by Helen Ball.
I was eager to see this exhibition and see the impact Charles’ status as King had on his influence as collector.
As the story goes, Charles I visited Madrid in 1623 at the age of 23. The visit had a profound effect on him. He returned with several works including works by Titian and Veronese and became intent to expand his collection. Two years later he married the fifteen-year old Henrietta Maria, daughter of Henri IV of France and Marie de’ Medici, connecting him to this powerful art world family of the time. In 1626, he was crowned King of England.
In 1632, he appointed Anthony van Dyke as his “Principal Painter to their Majesties”. He also commissioned some of the most famous artists including Peter Paul Rubens. Clearly an avid fashionista, Charles expanded his wardrobe with the most exquisite cloths imaginable. His love for grandeur and design has been captured in most of his portraits. It is said that the contents of one of his wardrobes alone was worth more than all the money he gave to his official court painter.
Anthony van Dyke, Self-Portrait with a Sunflower, 1633. Van Dyke wears a chin he received as a gift from Charles I.
By 1649 Charles had acquired about 1500 paintings and 500 sculptures. Though he was a successful art collector, he wasn’t quite as good at being King. Charles I dissolved parliament and began an eleven-year “Personal Rule”, which laid the foundation for the English Civil War. But this period of instability did mean that Charles I needed to bolster his kingly image, and he therefore commissioned several grand portraits, featuring highlights from his fancy wardrobe. Reportedly, Charles I only grew to a peak height of 5 feet 4 inches (163 cm). But as we can see in this portrait by Daniel Mytens, his artists didn’t dwell on this.
Daniel Mytens, Portrait of H.M. King Charles I, 1628
Charles I also wanted to have a bust. He commissioned van Dyke to paint him and send his likeness to Gianlorenzo Bernini in Rome. This resulted in the most magnificent triple portrait of Charles I. This single painting on its own makes this exhibition a worthwhile visit. The three portrait views of the king include front-on, profile and three-quarter all lined up precisely so that a sculptor can create a bust using only the information that is provided in the painting.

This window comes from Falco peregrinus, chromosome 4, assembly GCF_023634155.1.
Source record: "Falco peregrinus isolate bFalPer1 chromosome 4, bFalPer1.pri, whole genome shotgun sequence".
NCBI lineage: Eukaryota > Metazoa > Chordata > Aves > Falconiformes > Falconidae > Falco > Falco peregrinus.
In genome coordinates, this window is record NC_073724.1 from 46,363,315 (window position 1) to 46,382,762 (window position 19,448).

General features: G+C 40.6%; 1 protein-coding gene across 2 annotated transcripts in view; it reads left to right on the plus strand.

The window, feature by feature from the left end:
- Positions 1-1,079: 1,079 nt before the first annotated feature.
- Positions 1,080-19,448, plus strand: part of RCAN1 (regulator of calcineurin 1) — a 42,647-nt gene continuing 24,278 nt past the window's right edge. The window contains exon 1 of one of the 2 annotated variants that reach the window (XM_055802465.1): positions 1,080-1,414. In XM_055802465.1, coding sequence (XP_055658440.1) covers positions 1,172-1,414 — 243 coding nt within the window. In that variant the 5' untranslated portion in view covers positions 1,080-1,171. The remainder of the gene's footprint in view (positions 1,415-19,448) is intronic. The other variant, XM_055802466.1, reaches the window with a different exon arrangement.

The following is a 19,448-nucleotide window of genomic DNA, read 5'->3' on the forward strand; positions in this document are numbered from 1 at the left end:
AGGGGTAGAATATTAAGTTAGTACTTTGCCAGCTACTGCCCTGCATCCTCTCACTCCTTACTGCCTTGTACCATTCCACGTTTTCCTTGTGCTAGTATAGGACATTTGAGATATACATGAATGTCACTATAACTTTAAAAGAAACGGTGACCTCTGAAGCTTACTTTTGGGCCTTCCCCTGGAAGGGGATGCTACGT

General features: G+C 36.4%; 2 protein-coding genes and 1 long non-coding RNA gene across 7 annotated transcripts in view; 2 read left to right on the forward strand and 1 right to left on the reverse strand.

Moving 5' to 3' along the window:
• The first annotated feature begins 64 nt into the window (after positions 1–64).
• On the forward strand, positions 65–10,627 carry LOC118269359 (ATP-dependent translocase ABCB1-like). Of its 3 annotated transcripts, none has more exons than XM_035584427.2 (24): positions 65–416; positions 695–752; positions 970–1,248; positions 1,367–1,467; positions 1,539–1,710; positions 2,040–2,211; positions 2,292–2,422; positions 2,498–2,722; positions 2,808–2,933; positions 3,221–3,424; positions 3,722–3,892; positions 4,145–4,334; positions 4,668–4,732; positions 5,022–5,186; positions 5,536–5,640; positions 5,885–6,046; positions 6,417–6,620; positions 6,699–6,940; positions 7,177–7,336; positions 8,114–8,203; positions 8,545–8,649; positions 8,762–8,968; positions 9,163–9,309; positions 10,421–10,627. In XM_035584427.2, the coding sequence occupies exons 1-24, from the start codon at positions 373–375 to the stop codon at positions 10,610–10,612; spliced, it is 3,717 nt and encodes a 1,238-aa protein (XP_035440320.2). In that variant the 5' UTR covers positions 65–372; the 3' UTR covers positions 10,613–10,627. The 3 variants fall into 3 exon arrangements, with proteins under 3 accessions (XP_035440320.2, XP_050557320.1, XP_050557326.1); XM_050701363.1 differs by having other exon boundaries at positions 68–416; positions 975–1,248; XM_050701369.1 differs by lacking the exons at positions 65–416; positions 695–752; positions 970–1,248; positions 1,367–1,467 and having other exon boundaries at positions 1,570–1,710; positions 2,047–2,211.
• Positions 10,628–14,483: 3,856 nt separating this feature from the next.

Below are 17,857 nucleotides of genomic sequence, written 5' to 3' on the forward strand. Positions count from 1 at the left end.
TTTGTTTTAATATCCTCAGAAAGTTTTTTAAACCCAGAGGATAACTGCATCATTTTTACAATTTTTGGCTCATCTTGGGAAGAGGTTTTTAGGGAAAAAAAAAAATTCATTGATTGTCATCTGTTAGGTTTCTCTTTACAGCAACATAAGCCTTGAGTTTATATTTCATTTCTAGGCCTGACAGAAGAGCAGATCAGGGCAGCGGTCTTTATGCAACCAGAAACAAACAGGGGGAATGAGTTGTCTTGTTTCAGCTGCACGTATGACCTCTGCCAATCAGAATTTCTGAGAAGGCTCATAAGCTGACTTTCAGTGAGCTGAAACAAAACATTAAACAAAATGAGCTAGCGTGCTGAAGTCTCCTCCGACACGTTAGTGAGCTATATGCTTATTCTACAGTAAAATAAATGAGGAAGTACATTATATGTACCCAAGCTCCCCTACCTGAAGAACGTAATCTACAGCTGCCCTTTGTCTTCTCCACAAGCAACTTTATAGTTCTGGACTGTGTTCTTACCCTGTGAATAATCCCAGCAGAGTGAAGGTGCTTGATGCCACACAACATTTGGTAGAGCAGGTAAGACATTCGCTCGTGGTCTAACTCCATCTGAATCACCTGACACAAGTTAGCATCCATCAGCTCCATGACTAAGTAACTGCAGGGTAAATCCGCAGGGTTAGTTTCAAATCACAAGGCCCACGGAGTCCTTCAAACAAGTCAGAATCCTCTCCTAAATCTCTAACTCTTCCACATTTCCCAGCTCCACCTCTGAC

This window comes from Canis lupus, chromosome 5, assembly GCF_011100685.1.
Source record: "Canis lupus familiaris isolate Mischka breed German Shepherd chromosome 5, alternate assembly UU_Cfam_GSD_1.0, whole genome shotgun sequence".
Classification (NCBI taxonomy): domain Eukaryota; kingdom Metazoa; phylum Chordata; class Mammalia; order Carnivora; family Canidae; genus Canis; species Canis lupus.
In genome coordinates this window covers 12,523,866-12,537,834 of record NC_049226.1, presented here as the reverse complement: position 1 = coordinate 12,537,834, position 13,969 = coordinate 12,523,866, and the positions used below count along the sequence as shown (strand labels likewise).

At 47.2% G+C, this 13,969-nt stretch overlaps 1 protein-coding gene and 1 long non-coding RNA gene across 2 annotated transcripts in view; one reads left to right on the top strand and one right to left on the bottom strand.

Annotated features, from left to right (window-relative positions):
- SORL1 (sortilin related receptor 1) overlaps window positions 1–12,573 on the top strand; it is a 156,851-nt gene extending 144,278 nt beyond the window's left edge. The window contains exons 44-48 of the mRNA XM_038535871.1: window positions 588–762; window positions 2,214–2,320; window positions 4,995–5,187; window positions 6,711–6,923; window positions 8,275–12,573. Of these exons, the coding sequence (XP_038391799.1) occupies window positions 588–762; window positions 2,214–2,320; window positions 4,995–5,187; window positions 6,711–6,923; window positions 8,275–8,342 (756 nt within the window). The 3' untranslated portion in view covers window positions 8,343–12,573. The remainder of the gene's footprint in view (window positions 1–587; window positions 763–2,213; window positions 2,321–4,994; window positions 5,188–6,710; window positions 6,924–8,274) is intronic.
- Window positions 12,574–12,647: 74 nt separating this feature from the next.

Anthony van Dyck (1599–1641), Charles I in Three Positions, 1635–36
Unfortunately the bust has not survived to this day. It is believed that it was destroyed in the Palace of Whitehall fire of 1698. How I wish I could see this sculpture. I am currently studying full-time at LARA and I have just finished painting the cast of Costanza by Bernini. This is an infamous cast in ateliers the world over for the tremendous amount of concentration and attention to detail drawing it or painting it requires.
The instruction from the great tutors at LARA was invaluable but one instruction in particular was particularly helpful and now always runs through my head when I am drawing or painting. Giles Lester told me that I needed to paint the cast in such a way that if I were to give my painting to a sculpture, he would be able to sculpt it based only on my painting. This advice prompted me to examine my painting and realise how I was missing so much crucial information! I was simplifying a lot. My shapes were too generic. I was inventing stuff that didn’t exist and ignoring stuff that did. I had cast shadows that didn’t relate to the form. I had missed shadows and halftones that were crucial in defining the form. I now saw that above all, what form was of upmost importance and if I wasn’t consciously aware of the form while painting, I was guaranteed to make a mess. This single lesson propelled me significantly forward and to this day, I consider it as the simplest, most powerful and most elegant idea to think of while engaged in representational painting.
And this is what made me wish to see Bernini’s sculpture of Charles I. Bernini, the man himself, created a sculpture out of a painting given to him by van Dyke, no less. Did van Dyke include everything about the form? Was Bernini able to do a decent job of making a life-like bust or did he struggle?
Did he ever curse van Dyke for not including something? Did Bernini have to make anything up? What did van dyke think of the bust?
All we know is that the bust arrived in London a year later and that Charles I liked it. Even though Bernini and Charles I had never met face-to-face, Bernini had managed to pull it off and the bust was considered a success.
by Ethan Honary.